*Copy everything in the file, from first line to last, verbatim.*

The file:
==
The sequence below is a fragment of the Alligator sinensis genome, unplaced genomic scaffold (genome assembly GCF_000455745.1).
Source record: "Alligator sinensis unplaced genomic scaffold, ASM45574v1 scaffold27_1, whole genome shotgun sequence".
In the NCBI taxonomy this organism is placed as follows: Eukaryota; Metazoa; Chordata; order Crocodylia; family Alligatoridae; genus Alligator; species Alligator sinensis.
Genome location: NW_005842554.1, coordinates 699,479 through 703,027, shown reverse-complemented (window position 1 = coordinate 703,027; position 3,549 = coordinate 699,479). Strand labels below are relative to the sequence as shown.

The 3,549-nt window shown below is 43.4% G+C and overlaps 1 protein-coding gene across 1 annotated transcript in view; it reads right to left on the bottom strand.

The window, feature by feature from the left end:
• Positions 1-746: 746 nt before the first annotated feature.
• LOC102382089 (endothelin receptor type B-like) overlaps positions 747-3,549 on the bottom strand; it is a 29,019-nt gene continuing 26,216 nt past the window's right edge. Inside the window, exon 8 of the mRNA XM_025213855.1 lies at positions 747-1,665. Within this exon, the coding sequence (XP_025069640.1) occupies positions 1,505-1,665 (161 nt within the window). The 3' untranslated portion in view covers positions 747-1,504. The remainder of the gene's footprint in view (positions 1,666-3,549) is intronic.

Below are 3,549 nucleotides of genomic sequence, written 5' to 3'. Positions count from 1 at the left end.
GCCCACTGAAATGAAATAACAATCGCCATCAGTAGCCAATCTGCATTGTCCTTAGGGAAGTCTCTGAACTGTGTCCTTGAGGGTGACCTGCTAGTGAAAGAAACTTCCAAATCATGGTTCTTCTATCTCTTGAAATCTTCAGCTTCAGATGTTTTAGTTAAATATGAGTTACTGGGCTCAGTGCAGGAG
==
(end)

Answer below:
The sequence below is a fragment of the Alligator sinensis genome, unplaced genomic scaffold (genome assembly GCF_000455745.1).
Source record: "Alligator sinensis unplaced genomic scaffold, ASM45574v1 scaffold27_1, whole genome shotgun sequence".
In the NCBI taxonomy this organism is placed as follows: Eukaryota; Metazoa; Chordata; order Crocodylia; family Alligatoridae; genus Alligator; species Alligator sinensis.
Genome location: NW_005842554.1, coordinates 699,479 through 703,027, shown reverse-complemented (window position 1 = coordinate 703,027; position 3,549 = coordinate 699,479). Strand labels below are relative to the sequence as shown.

The 3,549-nt window shown below is 43.4% G+C and overlaps 1 protein-coding gene across 1 annotated transcript in view; it reads right to left on the bottom strand.

The window, feature by feature from the left end:
• Positions 1-746: 746 nt before the first annotated feature.
• LOC102382089 (endothelin receptor type B-like) overlaps positions 747-3,549 on the bottom strand; it is a 29,019-nt gene continuing 26,216 nt past the window's right edge. Inside the window, exon 8 of the mRNA XM_025213855.1 lies at positions 747-1,665. Within this exon, the coding sequence (XP_025069640.1) occupies positions 1,505-1,665 (161 nt within the window). The 3' untranslated portion in view covers positions 747-1,504. The remainder of the gene's footprint in view (positions 1,666-3,549) is intronic.

Below are 3,549 nucleotides of genomic sequence, written 5' to 3'. Positions count from 1 at the left end.
GCCCACTGAAATGAAATAACAATCGCCATCAGTAGCCAATCTGCATTGTCCTTAGGGAAGTCTCTGAACTGTGTCCTTGAGGGTGACCTGCTAGTGAAAGAAACTTCCAAATCATGGTTCTTCTATCTCTTGAAATCTTCAGCTTCAGATGTTTTAGTTAAATATGAGTTACTGGGCTCAGTGCAGGAG